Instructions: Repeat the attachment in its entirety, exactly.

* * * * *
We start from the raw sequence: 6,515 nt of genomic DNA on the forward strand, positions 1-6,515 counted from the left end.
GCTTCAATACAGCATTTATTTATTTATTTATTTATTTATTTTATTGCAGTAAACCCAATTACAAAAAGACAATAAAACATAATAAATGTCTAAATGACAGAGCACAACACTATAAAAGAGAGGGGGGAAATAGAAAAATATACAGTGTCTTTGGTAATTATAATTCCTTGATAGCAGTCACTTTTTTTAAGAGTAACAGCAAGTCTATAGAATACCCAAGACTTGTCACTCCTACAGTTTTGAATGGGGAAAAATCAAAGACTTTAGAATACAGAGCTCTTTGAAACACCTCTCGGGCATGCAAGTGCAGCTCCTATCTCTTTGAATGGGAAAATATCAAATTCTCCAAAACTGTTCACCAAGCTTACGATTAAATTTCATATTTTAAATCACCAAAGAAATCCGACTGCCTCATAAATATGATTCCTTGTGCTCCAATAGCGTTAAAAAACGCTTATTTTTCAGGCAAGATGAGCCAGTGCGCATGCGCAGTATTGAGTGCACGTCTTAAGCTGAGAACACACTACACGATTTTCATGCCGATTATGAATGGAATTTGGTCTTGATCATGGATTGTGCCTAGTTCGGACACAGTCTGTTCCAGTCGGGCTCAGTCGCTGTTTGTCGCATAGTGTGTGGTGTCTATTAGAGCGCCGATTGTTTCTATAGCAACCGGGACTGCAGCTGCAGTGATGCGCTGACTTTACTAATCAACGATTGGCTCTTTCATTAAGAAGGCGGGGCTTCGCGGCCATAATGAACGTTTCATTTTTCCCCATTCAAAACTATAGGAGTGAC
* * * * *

We start from the raw sequence: 6,515 nt of genomic DNA on the forward strand, positions 1-6,515 counted from the left end.
GCTTCAATACAGCATTTATTTATTTATTTATTTATTTATTTTATTGCAGTAAACCCAATTACAAAAAGACAATAAAACATAATAAATGTCTAAATGACAGAGCACAACACTATAAAAGAGAGGGGGGAAATAGAAAAATATACAGTGTCTTTGGTAATTATAATTCCTTGATAGCAGTCACTTTTTTTAAGAGTAACAGCAAGTCTATAGAATACCCAAGACTTGTCACTCCTACAGTTTTGAATGGGGAAAAATCAAAGACTTTAGAATACAGAGCTCTTTGAAACACCTCTCGGGCATGCAAGTGCAGCTCCTATCTCTTTGAATGGGAAAATATCAAATTCTCCAAAACTGTTCACCAAGCTTACGATTAAATTTCATATTTTAAATCACCAAAGAAATCCGACTGCCTCATAAATATGATTCCTTGTGCTCCAATAGCGTTAAAAAACGCTTATTTTTCAGGCAAGATGAGCCAGTGCGCATGCGCAGTATTGAGTGCACGTCTTAAGCTGAGAACACACTACACGATTTTCATGCCGATTATGAATGGAATTTGGTCTTGATCATGGATTGTGCCTAGTTCGGACACAGTCTGTTCCAGTCGGGCTCAGTCGCTGTTTGTCGCATAGTGTGTGGTGTCTATTAGAGCGCCGATTGTTTCTATAGCAACCGGGACTGCAGCTGCAGTGATGCGCTGACTTTACTAATCAACGATTGGCTCTTTCATTAAGAAGGCGGGGCTTCGCGGCCATAATGAACGTTTCATTTTTCCCCATTCAAAACTATAGGAGTGAC